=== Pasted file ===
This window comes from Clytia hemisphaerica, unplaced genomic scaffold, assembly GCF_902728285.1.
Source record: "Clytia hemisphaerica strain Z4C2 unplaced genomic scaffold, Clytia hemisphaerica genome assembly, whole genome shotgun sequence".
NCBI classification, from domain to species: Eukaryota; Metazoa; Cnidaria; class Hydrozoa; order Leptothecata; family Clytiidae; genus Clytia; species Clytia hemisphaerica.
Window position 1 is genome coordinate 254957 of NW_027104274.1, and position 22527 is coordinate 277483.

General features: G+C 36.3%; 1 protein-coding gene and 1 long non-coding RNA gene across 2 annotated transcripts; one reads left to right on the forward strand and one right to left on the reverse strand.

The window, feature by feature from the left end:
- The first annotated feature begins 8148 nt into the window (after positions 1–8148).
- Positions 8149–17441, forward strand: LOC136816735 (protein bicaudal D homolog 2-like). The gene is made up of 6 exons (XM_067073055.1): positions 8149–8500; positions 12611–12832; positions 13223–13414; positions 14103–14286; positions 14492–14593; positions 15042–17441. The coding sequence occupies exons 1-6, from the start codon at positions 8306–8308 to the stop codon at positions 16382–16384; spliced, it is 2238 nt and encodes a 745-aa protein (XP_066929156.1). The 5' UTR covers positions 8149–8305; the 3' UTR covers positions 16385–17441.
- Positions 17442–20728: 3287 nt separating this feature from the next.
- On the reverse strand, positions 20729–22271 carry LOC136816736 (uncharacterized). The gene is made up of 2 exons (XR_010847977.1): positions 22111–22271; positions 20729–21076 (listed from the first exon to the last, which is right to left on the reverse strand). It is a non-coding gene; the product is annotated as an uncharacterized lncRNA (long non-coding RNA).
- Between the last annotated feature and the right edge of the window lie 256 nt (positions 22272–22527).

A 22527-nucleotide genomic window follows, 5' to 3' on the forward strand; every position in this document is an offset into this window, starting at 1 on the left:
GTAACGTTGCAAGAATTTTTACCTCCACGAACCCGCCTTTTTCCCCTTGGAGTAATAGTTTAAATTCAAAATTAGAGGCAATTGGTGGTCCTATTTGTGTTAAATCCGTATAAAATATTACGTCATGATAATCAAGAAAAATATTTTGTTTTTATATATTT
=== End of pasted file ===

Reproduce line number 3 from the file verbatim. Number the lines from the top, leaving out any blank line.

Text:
NCBI classification, from domain to species: Eukaryota; Metazoa; Cnidaria; class Hydrozoa; order Leptothecata; family Clytiidae; genus Clytia; species Clytia hemisphaerica.